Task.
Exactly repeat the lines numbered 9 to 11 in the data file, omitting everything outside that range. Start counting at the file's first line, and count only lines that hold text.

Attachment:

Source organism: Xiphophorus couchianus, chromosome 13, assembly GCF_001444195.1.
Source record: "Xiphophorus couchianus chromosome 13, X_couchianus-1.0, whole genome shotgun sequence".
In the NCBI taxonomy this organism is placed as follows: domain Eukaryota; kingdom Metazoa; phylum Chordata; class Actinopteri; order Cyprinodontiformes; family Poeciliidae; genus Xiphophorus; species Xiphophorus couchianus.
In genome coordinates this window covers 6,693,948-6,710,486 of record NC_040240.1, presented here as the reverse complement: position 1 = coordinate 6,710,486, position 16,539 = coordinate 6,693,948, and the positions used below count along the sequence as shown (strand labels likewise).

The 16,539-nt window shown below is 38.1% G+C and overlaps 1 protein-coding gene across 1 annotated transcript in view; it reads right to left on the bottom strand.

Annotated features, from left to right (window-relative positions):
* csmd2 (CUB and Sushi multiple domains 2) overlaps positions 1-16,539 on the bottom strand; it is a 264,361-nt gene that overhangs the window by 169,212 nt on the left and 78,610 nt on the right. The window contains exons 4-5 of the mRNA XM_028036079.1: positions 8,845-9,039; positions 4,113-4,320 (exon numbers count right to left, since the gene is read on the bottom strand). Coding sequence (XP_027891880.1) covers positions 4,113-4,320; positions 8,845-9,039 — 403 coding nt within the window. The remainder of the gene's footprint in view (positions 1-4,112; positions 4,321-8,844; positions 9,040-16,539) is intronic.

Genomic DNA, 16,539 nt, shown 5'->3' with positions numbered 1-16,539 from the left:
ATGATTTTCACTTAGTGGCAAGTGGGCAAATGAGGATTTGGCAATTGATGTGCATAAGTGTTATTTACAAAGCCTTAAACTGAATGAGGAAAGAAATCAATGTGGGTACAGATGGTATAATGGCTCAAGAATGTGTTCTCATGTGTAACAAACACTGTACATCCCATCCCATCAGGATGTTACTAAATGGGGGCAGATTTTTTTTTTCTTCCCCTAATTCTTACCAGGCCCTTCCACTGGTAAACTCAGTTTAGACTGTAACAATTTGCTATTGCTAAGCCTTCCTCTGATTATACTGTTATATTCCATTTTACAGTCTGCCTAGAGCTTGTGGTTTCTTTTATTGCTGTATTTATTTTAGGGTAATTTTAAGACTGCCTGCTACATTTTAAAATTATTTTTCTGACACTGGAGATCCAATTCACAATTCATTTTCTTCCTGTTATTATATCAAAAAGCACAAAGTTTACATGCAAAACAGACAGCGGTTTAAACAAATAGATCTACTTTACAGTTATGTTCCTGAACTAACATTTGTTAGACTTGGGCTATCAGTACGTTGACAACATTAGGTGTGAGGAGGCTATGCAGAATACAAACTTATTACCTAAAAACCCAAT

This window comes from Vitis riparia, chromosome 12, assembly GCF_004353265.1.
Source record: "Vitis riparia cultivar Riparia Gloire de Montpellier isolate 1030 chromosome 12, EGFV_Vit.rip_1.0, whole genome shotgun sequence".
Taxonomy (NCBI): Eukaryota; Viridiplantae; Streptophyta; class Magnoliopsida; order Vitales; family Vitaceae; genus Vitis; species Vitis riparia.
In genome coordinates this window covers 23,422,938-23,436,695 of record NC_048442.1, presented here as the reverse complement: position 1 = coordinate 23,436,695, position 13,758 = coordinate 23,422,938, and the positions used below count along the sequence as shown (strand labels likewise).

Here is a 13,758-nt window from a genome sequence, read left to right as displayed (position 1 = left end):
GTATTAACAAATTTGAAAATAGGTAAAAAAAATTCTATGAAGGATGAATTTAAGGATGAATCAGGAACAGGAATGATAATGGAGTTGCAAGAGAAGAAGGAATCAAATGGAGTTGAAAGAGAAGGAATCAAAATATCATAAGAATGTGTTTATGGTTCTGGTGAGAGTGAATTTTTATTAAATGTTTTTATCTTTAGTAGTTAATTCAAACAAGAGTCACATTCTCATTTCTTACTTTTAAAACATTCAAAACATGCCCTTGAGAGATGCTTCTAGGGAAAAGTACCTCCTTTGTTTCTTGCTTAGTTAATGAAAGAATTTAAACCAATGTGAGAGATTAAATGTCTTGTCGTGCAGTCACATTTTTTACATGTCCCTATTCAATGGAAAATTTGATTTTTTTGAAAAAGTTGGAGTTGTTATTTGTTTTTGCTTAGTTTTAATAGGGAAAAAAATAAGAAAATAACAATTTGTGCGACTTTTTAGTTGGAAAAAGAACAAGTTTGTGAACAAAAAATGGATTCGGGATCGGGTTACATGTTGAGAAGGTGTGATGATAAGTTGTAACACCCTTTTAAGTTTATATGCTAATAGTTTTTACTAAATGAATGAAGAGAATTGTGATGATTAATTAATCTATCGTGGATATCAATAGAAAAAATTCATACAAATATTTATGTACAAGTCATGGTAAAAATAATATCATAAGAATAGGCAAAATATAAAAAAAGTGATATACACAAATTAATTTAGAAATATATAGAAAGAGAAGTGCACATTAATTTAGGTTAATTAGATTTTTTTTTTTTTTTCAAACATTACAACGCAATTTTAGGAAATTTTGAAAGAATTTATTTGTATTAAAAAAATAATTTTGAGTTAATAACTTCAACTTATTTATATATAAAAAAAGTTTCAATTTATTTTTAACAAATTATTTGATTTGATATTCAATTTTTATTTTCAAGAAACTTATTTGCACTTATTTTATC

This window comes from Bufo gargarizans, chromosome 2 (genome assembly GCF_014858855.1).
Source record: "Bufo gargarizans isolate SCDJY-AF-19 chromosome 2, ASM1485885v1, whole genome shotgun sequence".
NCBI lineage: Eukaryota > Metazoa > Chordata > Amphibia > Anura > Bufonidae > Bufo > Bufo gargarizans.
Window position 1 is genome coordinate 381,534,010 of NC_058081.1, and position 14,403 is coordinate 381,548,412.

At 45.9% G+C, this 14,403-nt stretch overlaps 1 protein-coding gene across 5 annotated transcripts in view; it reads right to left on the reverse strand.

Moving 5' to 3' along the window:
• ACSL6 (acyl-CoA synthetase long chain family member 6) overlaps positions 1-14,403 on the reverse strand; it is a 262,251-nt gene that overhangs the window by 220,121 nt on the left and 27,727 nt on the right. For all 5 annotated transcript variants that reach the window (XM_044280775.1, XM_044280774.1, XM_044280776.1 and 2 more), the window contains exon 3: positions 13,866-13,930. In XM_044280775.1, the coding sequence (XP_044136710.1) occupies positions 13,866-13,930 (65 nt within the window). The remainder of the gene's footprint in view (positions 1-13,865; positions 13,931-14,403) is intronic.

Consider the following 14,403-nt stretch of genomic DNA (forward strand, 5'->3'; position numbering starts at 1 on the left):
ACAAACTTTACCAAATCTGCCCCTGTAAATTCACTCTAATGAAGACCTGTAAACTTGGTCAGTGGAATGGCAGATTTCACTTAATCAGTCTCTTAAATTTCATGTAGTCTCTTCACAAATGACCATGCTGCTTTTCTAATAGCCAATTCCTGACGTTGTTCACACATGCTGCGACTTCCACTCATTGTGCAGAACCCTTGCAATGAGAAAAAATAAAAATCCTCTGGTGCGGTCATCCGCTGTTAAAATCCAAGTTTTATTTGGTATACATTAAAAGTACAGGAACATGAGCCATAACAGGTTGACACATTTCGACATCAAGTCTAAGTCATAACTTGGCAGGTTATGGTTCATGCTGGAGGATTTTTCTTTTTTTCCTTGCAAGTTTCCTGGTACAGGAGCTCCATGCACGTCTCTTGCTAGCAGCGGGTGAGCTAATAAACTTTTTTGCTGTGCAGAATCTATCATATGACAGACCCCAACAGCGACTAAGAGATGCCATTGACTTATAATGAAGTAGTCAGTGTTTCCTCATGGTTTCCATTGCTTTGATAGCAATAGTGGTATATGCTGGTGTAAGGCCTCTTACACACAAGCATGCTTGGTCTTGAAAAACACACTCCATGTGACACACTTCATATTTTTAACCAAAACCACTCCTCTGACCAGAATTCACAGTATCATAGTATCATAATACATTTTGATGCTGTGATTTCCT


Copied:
ATGATTTTCACTTAGTGGCAAGTGGGCAAATGAGGATTTGGCAATTGATGTGCATAAGTGTTATTTACAAAGCCTTAAACTGAATGAGGAAAGAAATCAATGTGGGTACAGATGGTATAATGGCTCAAGAATGTGTTCTCATGTGTAACAAACACTGTACATCCCATCCCATCAGGATGTTACTAAATGGGGGCAGATTTTTTTTTTCTTCCCCTAATTCTTACCAGGCCCTTCCACTGGTAAACTCAGTTTAGACTGTAACAATTTGCTATTGCTAAGCCTTCCTCTGATTATACTGTTATATTCCATTTTACAGTCTGCCTAGAGCTTGTGGTTTCTTTTATTGCTGTATTTATTTTAGGGTAATTTTAAGACTGCCTGCTACATTTTAAAATTATTTTTCTGACACTGGAGATCCAATTCACAATTCATTTTCTTCCTGTTATTATATCAAAAAGCACAAAGTTTACATGCAAAACAGACAGCGGTTTAAACAAATAGATCTACTTTACAGTTATGTTCCTGAACTAACATTTGTTAGACTTGGGCTATCAGTACGTTGACAACATTAGGTGTGAGGAGGCTATGCAGAATACAAACTTATTACCTAAAAACCCAAT

This window comes from Vitis riparia, chromosome 12, assembly GCF_004353265.1.
Source record: "Vitis riparia cultivar Riparia Gloire de Montpellier isolate 1030 chromosome 12, EGFV_Vit.rip_1.0, whole genome shotgun sequence".